There are some books that you know you will have to read at some point. For me, Kazuo Ishiguro's The Remains of the Day was one of those books. It is a Booker Prize winner and on the 1001 Books to Read list. Back in my younger days, I sat in a room where the movie version of this book was playing but I can't really say that I watched it.
The premise of the book is that it is an impromptu memoir written by Stevens, a butler who has undertaken a week-long driving trip to visit a former colleague. He means to be writing a sort of travelogue but his mind constantly goes back to days gone by. He remembers his former employer, Lord Darlington, whom he served for 35 years. He talks about his relationship with Miss Kenton, the woman he is going to visit who he hasn't seen in 20 years. He is a man singularly obsessed with his life in servitude and really cannot think past it. Although he was completely loyal to Lord Darlington throughout his entire time in service, he finally begins to truly evaluate the events that happened at Darlington Hall during the time between World War I and World War II as Lord Darlington mingled with politicians and ambassadors.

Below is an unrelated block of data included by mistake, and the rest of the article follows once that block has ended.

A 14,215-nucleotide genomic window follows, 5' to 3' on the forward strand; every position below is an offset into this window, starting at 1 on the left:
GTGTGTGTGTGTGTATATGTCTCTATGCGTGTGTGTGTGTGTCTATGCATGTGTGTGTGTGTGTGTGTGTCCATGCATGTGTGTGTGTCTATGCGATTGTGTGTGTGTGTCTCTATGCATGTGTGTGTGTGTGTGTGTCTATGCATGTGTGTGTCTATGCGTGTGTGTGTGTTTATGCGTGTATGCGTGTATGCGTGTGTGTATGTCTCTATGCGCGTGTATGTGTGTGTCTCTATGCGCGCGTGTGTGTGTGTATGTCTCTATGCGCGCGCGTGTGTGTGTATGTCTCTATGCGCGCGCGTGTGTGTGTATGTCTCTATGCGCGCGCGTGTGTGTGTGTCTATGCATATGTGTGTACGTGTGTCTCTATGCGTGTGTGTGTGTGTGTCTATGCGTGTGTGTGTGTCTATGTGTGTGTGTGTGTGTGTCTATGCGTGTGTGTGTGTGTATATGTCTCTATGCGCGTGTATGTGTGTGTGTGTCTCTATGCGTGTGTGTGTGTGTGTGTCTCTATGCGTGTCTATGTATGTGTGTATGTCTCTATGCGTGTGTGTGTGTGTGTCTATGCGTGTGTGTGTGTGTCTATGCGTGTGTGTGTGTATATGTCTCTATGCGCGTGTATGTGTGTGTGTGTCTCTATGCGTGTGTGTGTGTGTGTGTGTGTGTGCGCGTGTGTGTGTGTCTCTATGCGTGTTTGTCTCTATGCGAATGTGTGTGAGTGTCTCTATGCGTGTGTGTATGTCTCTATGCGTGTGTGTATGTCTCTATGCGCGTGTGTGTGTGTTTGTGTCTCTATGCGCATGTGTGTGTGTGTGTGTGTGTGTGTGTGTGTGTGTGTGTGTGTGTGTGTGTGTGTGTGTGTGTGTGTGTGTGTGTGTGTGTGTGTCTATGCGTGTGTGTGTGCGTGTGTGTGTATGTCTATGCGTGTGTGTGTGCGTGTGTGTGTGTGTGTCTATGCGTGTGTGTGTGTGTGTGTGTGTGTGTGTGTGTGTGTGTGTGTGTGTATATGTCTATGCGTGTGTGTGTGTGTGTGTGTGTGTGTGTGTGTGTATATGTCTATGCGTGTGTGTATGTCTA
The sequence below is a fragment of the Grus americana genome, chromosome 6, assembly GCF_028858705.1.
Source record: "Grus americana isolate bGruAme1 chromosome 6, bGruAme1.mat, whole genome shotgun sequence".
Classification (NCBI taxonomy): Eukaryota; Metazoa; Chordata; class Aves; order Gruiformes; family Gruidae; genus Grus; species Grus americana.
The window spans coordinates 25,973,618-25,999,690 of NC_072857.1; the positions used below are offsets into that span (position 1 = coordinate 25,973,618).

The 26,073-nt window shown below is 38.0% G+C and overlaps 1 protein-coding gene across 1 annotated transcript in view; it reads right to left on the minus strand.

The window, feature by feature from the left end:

This book is slightly humorous in that Stevens is so unable to relate to normal human interactions. He thinks constantly of opportunities to practice "banter", which he believes is required to interact with his new American employer. The book is also very sad when you begin to realize that the entirety of this man's life is spent outside of himself, in service to others. He doesn't notice when others are trying to interact with him in a social or personal manner and indeed, he even discourages it when it does happen. This story is a portrait of a bygone era and a bygone profession. It wasn't an exciting book but was definitely a good read.
Viewing the remains of the past,
Buy The Remains of the Day on Amazon or find it at your local library.